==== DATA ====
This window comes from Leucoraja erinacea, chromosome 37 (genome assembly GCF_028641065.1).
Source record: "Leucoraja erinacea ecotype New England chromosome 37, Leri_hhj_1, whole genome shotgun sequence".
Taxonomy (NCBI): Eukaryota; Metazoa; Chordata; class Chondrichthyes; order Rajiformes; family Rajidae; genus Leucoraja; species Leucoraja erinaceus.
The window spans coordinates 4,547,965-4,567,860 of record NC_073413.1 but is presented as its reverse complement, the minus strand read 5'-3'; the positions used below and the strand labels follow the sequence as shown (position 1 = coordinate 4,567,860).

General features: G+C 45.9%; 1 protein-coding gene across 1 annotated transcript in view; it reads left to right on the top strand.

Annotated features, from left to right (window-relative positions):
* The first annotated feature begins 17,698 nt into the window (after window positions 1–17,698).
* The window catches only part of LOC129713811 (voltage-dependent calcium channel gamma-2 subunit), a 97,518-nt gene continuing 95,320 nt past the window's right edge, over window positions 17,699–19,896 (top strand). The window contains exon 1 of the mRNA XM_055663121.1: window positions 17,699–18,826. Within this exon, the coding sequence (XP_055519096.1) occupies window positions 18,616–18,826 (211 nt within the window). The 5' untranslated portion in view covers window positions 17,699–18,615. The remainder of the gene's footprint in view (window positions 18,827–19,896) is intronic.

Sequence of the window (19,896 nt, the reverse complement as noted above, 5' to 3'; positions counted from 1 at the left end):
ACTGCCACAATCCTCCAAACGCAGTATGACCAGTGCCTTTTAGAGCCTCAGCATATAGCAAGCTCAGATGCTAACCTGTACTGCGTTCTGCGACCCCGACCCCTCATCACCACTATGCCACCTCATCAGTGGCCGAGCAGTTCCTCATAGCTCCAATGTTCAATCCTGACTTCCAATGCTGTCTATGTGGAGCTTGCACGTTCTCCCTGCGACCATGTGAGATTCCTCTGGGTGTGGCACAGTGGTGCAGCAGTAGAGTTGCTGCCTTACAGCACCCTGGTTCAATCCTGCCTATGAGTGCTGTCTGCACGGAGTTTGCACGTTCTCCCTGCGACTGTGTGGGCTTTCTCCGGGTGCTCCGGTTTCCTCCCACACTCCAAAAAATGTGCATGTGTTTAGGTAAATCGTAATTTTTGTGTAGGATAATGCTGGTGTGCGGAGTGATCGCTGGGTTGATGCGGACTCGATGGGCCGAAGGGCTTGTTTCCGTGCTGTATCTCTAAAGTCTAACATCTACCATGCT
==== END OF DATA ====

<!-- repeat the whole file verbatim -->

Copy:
This window comes from Leucoraja erinacea, chromosome 37 (genome assembly GCF_028641065.1).
Source record: "Leucoraja erinacea ecotype New England chromosome 37, Leri_hhj_1, whole genome shotgun sequence".
Taxonomy (NCBI): Eukaryota; Metazoa; Chordata; class Chondrichthyes; order Rajiformes; family Rajidae; genus Leucoraja; species Leucoraja erinaceus.
The window spans coordinates 4,547,965-4,567,860 of record NC_073413.1 but is presented as its reverse complement, the minus strand read 5'-3'; the positions used below and the strand labels follow the sequence as shown (position 1 = coordinate 4,567,860).

General features: G+C 45.9%; 1 protein-coding gene across 1 annotated transcript in view; it reads left to right on the top strand.

Annotated features, from left to right (window-relative positions):
* The first annotated feature begins 17,698 nt into the window (after window positions 1–17,698).
* The window catches only part of LOC129713811 (voltage-dependent calcium channel gamma-2 subunit), a 97,518-nt gene continuing 95,320 nt past the window's right edge, over window positions 17,699–19,896 (top strand). The window contains exon 1 of the mRNA XM_055663121.1: window positions 17,699–18,826. Within this exon, the coding sequence (XP_055519096.1) occupies window positions 18,616–18,826 (211 nt within the window). The 5' untranslated portion in view covers window positions 17,699–18,615. The remainder of the gene's footprint in view (window positions 18,827–19,896) is intronic.

Sequence of the window (19,896 nt, the reverse complement as noted above, 5' to 3'; positions counted from 1 at the left end):
ACTGCCACAATCCTCCAAACGCAGTATGACCAGTGCCTTTTAGAGCCTCAGCATATAGCAAGCTCAGATGCTAACCTGTACTGCGTTCTGCGACCCCGACCCCTCATCACCACTATGCCACCTCATCAGTGGCCGAGCAGTTCCTCATAGCTCCAATGTTCAATCCTGACTTCCAATGCTGTCTATGTGGAGCTTGCACGTTCTCCCTGCGACCATGTGAGATTCCTCTGGGTGTGGCACAGTGGTGCAGCAGTAGAGTTGCTGCCTTACAGCACCCTGGTTCAATCCTGCCTATGAGTGCTGTCTGCACGGAGTTTGCACGTTCTCCCTGCGACTGTGTGGGCTTTCTCCGGGTGCTCCGGTTTCCTCCCACACTCCAAAAAATGTGCATGTGTTTAGGTAAATCGTAATTTTTGTGTAGGATAATGCTGGTGTGCGGAGTGATCGCTGGGTTGATGCGGACTCGATGGGCCGAAGGGCTTGTTTCCGTGCTGTATCTCTAAAGTCTAACATCTACCATGCT